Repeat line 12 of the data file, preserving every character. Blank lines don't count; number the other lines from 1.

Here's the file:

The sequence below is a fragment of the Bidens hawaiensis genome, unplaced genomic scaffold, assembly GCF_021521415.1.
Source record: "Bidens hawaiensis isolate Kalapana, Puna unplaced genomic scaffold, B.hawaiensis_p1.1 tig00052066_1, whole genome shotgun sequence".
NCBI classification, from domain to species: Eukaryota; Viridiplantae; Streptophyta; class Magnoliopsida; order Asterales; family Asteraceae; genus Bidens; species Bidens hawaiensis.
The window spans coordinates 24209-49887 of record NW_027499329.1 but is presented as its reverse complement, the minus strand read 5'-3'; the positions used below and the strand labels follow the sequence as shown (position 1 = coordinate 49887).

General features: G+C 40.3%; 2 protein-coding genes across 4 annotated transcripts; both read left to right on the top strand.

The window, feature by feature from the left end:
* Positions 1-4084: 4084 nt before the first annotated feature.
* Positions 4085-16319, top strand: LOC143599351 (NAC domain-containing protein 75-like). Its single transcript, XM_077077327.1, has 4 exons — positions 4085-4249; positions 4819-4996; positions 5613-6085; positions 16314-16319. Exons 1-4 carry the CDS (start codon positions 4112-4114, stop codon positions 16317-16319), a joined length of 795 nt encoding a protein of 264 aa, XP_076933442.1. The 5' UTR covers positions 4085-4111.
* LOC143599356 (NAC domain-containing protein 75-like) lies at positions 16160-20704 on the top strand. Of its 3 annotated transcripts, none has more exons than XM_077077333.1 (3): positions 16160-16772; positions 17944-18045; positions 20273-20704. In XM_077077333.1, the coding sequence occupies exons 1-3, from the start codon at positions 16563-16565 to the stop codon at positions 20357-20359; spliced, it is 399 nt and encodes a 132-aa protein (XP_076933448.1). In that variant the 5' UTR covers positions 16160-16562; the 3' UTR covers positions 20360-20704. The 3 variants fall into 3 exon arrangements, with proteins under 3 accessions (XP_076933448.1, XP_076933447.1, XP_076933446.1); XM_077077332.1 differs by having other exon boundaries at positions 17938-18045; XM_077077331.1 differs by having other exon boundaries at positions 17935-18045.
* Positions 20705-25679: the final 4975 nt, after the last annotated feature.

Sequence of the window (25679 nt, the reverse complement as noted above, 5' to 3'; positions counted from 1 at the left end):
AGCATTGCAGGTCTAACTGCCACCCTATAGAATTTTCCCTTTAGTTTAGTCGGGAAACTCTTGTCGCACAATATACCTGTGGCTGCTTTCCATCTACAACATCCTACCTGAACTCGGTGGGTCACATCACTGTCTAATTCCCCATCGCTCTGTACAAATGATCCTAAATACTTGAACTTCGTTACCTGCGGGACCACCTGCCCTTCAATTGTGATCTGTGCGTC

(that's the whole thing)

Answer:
AGCATTGCAGGTCTAACTGCCACCCTATAGAATTTTCCCTTTAGTTTAGTCGGGAAACTCTTGTCGCACAATATACCTGTGGCTGCTTTCCATCTACAACATCCTACCTGAACTCGGTGGGTCACATCACTGTCTAATTCCCCATCGCTCTGTACAAATGATCCTAAATACTTGAACTTCGTTACCTGCGGGACCACCTGCCCTTCAATTGTGATCTGTGCGTC